Tag Archives: canoe

Dugout canoe building in Finland, 1936

This is quite something: the log is dug out and the exterior shape cut, then the log is opened out and framed, and then a sheer strake is added.

This is ancient history in action – and arguably marks the change in direction in boat evolution that eventually led to the very earliest beginnings of clinker construction.

A Cinderella in Colombia

An example of my small open canoe design intended for quick building, the Cinderella, has been made in Colombia. See the free boat plans page.

Hearing from people all around the world is one of the great pleasures of having designed some small boats, and this one has certainly been built with loving care.

Here’s what the latest Cinderella’s builder, Franklin Peñaranda has to say:

‘Mr . Atkin,

‘It is a pleasure to finally e-mail you. I live in Barranquilla, Colombia and I have built the Cinderella canoe that you designed and wrote about in your book Ultrasimple Boatbuilding.

‘The book was given to me by a good neighbor as a gift about 6 years ago, and I have been dreaming of one day building that canoe.

‘My interest in boats and boatbuilding dates to the teenage years (I will be 48 in March).

‘I am sending you a few pictures of my interpretation of your wonderfully designed Cinderella. It took me more than 11 months to construct it, mostly due to difficulties in finding fiberglass and paint help, and I made a few errors that had to be rectified, but it has been a wonderful learning experience.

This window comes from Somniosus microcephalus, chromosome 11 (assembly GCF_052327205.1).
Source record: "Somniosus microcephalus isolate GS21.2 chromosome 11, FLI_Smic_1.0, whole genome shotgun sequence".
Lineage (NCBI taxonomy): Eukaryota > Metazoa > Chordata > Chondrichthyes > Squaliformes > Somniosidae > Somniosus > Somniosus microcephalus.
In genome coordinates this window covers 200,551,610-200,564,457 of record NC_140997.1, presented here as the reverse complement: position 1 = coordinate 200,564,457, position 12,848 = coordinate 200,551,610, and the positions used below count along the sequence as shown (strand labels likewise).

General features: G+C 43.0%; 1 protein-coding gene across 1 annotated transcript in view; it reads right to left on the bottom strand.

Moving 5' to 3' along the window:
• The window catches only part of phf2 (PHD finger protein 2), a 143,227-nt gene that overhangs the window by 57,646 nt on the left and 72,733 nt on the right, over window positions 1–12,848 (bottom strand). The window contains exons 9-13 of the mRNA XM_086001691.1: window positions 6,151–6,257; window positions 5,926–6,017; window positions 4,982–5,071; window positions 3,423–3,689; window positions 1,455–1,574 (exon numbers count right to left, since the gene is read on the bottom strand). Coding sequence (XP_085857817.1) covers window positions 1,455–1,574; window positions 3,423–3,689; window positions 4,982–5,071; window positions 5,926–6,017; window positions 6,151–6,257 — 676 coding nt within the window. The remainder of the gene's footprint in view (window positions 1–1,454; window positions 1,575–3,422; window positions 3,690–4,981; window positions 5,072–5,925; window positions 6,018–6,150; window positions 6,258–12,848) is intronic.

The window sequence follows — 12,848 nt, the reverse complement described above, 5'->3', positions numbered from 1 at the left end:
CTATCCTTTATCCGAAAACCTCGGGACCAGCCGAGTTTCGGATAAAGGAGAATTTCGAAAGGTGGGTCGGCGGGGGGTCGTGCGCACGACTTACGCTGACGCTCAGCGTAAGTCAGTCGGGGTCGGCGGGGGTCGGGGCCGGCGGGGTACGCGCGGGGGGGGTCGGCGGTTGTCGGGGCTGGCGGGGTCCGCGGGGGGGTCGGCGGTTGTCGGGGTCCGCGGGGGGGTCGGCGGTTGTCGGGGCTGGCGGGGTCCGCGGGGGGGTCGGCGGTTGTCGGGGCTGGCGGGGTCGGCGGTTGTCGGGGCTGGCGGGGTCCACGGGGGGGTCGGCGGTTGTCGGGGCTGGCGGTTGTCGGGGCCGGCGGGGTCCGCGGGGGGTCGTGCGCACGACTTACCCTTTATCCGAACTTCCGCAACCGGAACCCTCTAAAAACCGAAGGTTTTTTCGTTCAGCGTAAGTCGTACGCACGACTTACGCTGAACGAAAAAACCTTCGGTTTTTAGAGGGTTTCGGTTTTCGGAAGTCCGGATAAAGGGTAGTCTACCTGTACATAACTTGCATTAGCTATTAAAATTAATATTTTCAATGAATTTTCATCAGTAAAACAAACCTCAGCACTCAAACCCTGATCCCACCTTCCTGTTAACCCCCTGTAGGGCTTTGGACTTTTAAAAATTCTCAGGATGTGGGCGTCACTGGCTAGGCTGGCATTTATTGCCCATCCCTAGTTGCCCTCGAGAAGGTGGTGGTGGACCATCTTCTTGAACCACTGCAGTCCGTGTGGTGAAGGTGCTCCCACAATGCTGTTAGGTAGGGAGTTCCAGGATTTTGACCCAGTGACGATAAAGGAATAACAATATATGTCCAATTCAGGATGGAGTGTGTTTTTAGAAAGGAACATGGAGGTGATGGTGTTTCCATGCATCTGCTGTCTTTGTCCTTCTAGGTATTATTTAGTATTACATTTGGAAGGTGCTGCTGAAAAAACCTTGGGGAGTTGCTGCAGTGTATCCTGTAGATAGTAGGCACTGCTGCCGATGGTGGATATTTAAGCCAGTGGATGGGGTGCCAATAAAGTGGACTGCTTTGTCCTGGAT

‘I do not have any training or experience in boatbuilding, and nor any family, friends or neighbors. My background and profession is in truck driving.

‘The Cinderella has had such a great response from people that I am going to build small boats for a living. Imagine that!

‘Thank you for writing and publishing your work, and for inspiring and us novices.

‘Sincerely, Franklin Peñaranda’

BBA student builts Ted Moores’ Prospector Ranger stripper canoe

Keith Bowers launched his 15ft Prospector Ranger into the water at the Boat Building Academy’s latest launch day in Dedcember.

He used plans published in Moores’ book ‘Canoecraft’, but added a breasthook of his own design and a yoke. He also created two kneeling seats which can be placed anywhere within the canoe to suit the paddler.

Originally from Wales, Keith named the canoe is named Y Ddraig, the Welsh for dragon.

Keith worked in a variety of roles before joining the BBA, including working as a labourer, a bar supervisor and most recently a support officer for Worcestershire County Council – he has a BSc in computer studies.

Now, however, he is to take his new skills to the Underfall Boatyard in Bristol, which is named after a set of underfall sluices created by Isambard Kingdom Brunel to control water levels in Bristol Harbour in 1832.

The yard is a scheduled monument and includes several listed buildings.

In his spare time Keith will work on projects at his home workshop – initially building a traditional clinker dinghy and taking Y Ddraig on the river Avon and Chew Valley lake, which is a site of Special Scientific Interest (SSSI) and a national centre for bird watching, and is near where he lives.